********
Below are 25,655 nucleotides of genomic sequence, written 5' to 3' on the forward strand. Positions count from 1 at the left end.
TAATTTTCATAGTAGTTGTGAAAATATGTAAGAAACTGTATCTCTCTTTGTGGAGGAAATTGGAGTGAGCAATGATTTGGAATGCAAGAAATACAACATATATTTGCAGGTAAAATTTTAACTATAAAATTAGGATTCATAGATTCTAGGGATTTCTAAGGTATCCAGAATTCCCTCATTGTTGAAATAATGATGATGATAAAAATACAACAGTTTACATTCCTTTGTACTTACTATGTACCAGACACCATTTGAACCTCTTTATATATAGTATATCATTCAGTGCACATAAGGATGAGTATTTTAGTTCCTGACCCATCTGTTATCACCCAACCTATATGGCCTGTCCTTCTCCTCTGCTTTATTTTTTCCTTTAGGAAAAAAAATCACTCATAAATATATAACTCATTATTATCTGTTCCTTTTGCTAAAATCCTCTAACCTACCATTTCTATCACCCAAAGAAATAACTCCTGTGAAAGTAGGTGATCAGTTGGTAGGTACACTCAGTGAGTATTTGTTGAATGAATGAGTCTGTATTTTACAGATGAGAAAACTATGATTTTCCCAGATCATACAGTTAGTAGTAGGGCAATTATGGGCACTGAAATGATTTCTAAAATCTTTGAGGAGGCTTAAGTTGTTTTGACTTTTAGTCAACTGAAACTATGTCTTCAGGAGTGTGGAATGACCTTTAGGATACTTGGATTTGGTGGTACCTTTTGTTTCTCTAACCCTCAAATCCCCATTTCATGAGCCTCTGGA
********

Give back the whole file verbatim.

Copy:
Below are 25,655 nucleotides of genomic sequence, written 5' to 3' on the forward strand. Positions count from 1 at the left end.
TAATTTTCATAGTAGTTGTGAAAATATGTAAGAAACTGTATCTCTCTTTGTGGAGGAAATTGGAGTGAGCAATGATTTGGAATGCAAGAAATACAACATATATTTGCAGGTAAAATTTTAACTATAAAATTAGGATTCATAGATTCTAGGGATTTCTAAGGTATCCAGAATTCCCTCATTGTTGAAATAATGATGATGATAAAAATACAACAGTTTACATTCCTTTGTACTTACTATGTACCAGACACCATTTGAACCTCTTTATATATAGTATATCATTCAGTGCACATAAGGATGAGTATTTTAGTTCCTGACCCATCTGTTATCACCCAACCTATATGGCCTGTCCTTCTCCTCTGCTTTATTTTTTCCTTTAGGAAAAAAAATCACTCATAAATATATAACTCATTATTATCTGTTCCTTTTGCTAAAATCCTCTAACCTACCATTTCTATCACCCAAAGAAATAACTCCTGTGAAAGTAGGTGATCAGTTGGTAGGTACACTCAGTGAGTATTTGTTGAATGAATGAGTCTGTATTTTACAGATGAGAAAACTATGATTTTCCCAGATCATACAGTTAGTAGTAGGGCAATTATGGGCACTGAAATGATTTCTAAAATCTTTGAGGAGGCTTAAGTTGTTTTGACTTTTAGTCAACTGAAACTATGTCTTCAGGAGTGTGGAATGACCTTTAGGATACTTGGATTTGGTGGTACCTTTTGTTTCTCTAACCCTCAAATCCCCATTTCATGAGCCTCTGGA